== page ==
Even as Braves fans scream, “Do something!”, it’s worth noting that the test of a general manager isn’t to do just anything — it’s to do the right thing. And sometimes what seems the right thing turns out to be …
The approach of another trade deadline takes us back to July 2007. The Braves made a big move, sending five prospects to Texas for the first baseman Teixeira and the reliever Ron Mahay. On the night Teixeira joined the Braves, Tim Hudson said, “Seems like they’re trying to make us win the World Series around here.”
That night Teixeira hit two home runs. Soon, two giddy fans from Auburn, Ala., had written a ditty and slapped it on YouTube. Sample lyric: “The National League it just ain’t fair-a/The Atlanta Braves got Mark Teixeira.” Also this: “The side effect is mild hysteria/The medical reason in Mark Teixeira.”
The reality, alas, was less scintillating. The Braves were 3 1/2 games out of first place when Teixeira arrived; they finished five back. They’d gone 56-51 without Teixeira; they went 28-27 with him. He was gone the next July, shipped to California ahead of impending free agency. Two of those five prospects grew up to help the Rangers reach the 2010 World Series.
The big heat on is Frank Wren to respond to the Giants’ acquisition of Carlos Beltran and to the Phillies’ trade for Hunter Pence. But a response isn’t always an answer, and here we cite another precedent. In 1983 the Braves were running ahead of the Dodgers, but Los Angeles landed the pitcher Rick Honeycutt. Determined to match, the Braves plucked Len Barker from Cleveland, but at the sky-high cost of Brett Butler, Brook Jacoby and Rick Behenna.
The Dodgers flew past the Braves in September. Barker won one game as a Brave in 1983, nine more the next two seasons. In any ranking of the worst trades in Atlanta Braves history, those two deadline deals would make the bottom five.
We mention this not to excuse Frank Wren from doing nothing yet — the guess is that Wren will move momentarily — but it’s not as if the GM has been trying to do nothing. Wren is the Charlie Hustle of general managers: His default position is to slide headfirst. Sometimes he overdoes it, which is how a team that acquired Javier Vazquez and Derek Lowe in one offseason felt compelled to add Kenshin Kawakami. But anyone who thinks Wren is sitting back watching the river flow is delusional.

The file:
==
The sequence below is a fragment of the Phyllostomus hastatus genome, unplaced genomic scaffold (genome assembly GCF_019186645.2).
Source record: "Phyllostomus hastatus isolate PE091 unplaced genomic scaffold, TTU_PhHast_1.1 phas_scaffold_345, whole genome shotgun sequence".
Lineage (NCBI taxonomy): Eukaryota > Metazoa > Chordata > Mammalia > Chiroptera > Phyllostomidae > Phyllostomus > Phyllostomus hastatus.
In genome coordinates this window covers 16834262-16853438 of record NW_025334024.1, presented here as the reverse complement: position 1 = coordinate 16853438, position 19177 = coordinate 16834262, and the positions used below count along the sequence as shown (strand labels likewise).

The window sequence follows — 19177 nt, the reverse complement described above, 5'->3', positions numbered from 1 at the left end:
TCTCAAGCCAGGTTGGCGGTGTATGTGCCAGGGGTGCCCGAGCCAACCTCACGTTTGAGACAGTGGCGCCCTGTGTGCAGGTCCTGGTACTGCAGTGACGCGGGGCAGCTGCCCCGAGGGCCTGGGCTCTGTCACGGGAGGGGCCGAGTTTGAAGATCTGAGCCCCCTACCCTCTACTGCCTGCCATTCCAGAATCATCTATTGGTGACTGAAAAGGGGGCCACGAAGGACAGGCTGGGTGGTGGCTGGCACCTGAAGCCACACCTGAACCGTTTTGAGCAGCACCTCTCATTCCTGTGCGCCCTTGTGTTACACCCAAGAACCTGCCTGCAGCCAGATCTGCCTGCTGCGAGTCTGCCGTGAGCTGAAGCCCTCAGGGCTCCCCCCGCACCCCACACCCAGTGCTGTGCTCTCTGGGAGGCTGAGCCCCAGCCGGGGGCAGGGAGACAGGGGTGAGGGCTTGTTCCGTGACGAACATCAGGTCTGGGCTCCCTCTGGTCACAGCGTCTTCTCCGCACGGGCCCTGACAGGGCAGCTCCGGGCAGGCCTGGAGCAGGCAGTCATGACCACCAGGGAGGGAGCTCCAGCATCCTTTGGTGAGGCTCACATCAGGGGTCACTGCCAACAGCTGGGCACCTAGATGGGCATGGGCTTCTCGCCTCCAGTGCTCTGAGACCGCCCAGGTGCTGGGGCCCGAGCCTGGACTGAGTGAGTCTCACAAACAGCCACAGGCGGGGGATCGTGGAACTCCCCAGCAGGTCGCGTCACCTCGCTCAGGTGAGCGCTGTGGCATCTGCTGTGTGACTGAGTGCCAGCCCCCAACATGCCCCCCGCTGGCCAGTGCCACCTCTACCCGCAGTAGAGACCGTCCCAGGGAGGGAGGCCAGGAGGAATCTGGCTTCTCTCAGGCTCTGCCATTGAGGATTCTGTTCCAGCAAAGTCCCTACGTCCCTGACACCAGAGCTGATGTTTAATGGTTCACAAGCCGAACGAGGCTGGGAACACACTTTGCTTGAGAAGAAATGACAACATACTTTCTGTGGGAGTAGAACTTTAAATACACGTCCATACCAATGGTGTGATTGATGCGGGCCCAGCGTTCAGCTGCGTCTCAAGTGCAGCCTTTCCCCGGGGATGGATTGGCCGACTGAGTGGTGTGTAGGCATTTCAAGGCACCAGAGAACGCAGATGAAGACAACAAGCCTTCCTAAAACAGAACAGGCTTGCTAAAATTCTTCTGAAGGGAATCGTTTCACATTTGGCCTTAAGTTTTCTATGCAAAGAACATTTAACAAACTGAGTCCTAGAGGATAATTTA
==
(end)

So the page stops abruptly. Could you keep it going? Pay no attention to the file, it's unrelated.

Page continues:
Wren knows his team needs a bat, a center fielder, a leadoff man. He watches the games, same as you. But knowing you lack something doesn’t mean it’s available, and even if it is it might not be available at your price. The Phillies traded their best pitching prospect and their best non-pitching prospect to Houston for Pence. It has been reported that Wren offered Mike Minor, the Braves’ third-best pitching prospect. Does that make him stupid? Uh, no.
The Phillies sell out every game. When they lack starting pitching a few years down the road, they’ll buy more. (In recent years they’ve bought Roy Halladay, Joe Blanton, Roy Oswalt and Cliff Lee twice.) The Braves can’t do that. They’ve spent half as much for this roster as Philadelphia has for its.
The Braves might have had Beltran, but Wren refused to trade one of his four top pitching prospects for a three-month rental. We can quibble over his decision — me, I’d have parted with Minor if it meant getting Beltran for however long — but nobody should suggest it was made lightly.
Wren wants to win a World Series, same as you, but there’s no assurance a big-ticket hire makes you a champ. Fred McGriff panned out. Teixeira didn’t. B.J. Surhoff, acquired by the Braves at the 2000 deadline, didn’t. Denny Neagle, acquired in 1996, didn’t. (Though he would win 36 games in 1997 and ‘98.) But Mike Devereaux, who arrived in an afterthought trade for the minor-leaguer Andre King in August 1995, became the most valuable player of the NLCS en route to Atlanta’s’ only World Series title.
More? Well, the acquisition who left the biggest imprint on October 2010 didn’t arrive in a deadline deal. The Giants bought Cody Ross off waivers from Florida on Aug. 22. He hit five postseason homers and drove in 10 runs.
Baseball, as you might have heard, is a funny old game. Those perceived as deadline winners don’t always, or even often, win in October. Consensus holds that the Giants made a winning move to get Beltran. Consensus also holds that the Phillies won by trading for Pence. At least one of those teams will not win the World Series. That’s a guarantee.
By Mark Bradley